Human rights: Social values and concerns


Upper primary/Lower secondary

Curriculum Links

Links to the Australian Curriculum

Research Task

The values and concerns that people have affect thoughts and actions. Laws, human rights and government policies are all influenced by values and concerns.

What social values and concerns are important in your community? In this research activity you can find out what people in your school and community think about some issues. Then you can compare your results with those from a published study. This research can be done individually or as a class activity.

Collecting Information

You will collect information on opinions about the following areas:

  • personal safety
  • economic development
  • cost of living
  • education and culture
  • moral civilisation
  • health and welfare
  • pollution
  • employment
  • citizens' rights
  • national security

Make data collection sheets with each of these items in a list. Then ask people to mark 1-5 to indicate their top five concerns. Ask them to put a '5' beside the thing that is most important to them, a '4' beside the second most important and so on to the fifth most important.

This collection can be made in your school or in your community or both. Be sure to explain to people that you are collecting information about what values and concerns are important to them. You might say something like:

'We are collecting information in my class about people's attitudes about their values and concerns. Would you please take a few minutes to mark your first five concerns from this list? You do not need to put your name on the sheet.'

Making Sense

After you have collected information, you have to make sense of it. Whether you collected the information alone or as a group, you have to combine the responses.

Draw up a new list of the items and tally up the responses. For each item, add up the scores given by the people you interviewed. The item with the highest score is the one which is considered to be the most important, the item with the lowest score is the one considered least important. Write down the top five in order from first to fifth.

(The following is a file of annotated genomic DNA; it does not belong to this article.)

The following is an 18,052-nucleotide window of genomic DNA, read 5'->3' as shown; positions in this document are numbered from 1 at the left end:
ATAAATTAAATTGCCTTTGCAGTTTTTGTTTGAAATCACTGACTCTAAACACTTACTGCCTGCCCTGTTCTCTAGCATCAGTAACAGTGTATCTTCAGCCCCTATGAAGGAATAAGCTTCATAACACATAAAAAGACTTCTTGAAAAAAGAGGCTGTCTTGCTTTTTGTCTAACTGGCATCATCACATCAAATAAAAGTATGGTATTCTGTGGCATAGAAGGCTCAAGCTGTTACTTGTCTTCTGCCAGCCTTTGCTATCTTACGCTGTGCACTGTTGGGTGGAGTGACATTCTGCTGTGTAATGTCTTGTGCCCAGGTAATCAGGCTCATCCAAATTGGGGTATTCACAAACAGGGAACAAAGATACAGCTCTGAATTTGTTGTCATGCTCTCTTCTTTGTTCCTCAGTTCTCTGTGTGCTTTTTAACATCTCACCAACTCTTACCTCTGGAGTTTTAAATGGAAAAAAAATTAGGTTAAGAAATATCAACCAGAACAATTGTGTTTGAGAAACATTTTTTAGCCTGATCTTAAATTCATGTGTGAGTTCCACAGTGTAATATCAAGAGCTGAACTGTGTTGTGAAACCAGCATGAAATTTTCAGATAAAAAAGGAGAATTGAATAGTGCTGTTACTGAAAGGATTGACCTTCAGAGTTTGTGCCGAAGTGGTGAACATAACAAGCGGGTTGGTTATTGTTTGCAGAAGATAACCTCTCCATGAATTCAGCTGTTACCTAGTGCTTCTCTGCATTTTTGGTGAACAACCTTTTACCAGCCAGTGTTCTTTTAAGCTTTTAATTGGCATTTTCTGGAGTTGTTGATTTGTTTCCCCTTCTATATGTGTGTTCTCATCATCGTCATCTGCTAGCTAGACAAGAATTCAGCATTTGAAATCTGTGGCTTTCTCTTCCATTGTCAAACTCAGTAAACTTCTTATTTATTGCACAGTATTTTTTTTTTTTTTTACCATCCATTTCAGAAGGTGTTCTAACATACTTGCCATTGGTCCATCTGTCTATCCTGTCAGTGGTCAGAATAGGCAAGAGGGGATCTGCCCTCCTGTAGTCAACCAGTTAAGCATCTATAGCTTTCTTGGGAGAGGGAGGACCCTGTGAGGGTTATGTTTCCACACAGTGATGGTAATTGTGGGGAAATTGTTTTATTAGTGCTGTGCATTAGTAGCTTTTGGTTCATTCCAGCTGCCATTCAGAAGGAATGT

• What are your results?
  • How can you explain these?
  • Why do you think they ended up in that order?
  • Compare your results with the information other people collected.
  • Are your results the same as the larger group?
  • How do these results compare with your own ideas?

Think about what action might follow from these results. If you had to decide how to use money in your community, how would you spend it to meet these top five concerns? You may want to write a report about your research for the local paper or talk to your local council about these concerns.

Comparing Information

In 1997 there was a survey using the same issues you have researched. It was done by the Dentsu Institute of Human Studies in Tokyo, Japan. They collected information from people in six Asian cities from countries that are Australia's neighbours. The results of that survey are given below:

Top Five Social Concerns

Respondents were asked to choose from the following items: Personal safety, Economic development, Cost of living, Education and culture, Moral civilisation, Health and welfare, Pollution, Employment, Citizens' rights, National security.

Personal safetyEconomic developmentHealth and welfareEconomic developmentEconomic development
Economic developmentNational securityCost of livingHealth and welfareCost of living
Cost of livingEducation and cultureEconomic developmentCost of livingEducation and culture
Education and cultureHealth and welfarePollutionEducation and cultureHealth and welfare
Moral civilisationPersonal safetyEmploymentCitizens' rightsPollution

Dentsu Institute of Human Studies, Tokyo 1997

How do your results compare with these? What is similar? What is different? How would you explain those?


The unit 'Human Rights' in the Discovering Democracy School Materials Project has activities and information for secondary students. This unit includes an examination of values and cultures in defining and defending human rights. The materials were sent to all secondary schools in Australia in November 1998.

The book Voices and Values: Citizenship in Asia explores traditional and new values related to citizenship in the Asian region. Topics include values, rights and responsibilities within the areas of family and community, schools, environmental and population issues and national identity. This book is part of the Access Asia series of teaching and learning materials published by Curriculum Corporation. A Voices and Values website has also been developed to complement the publication.

Back to Lower Secondary Teaching and Learning Activities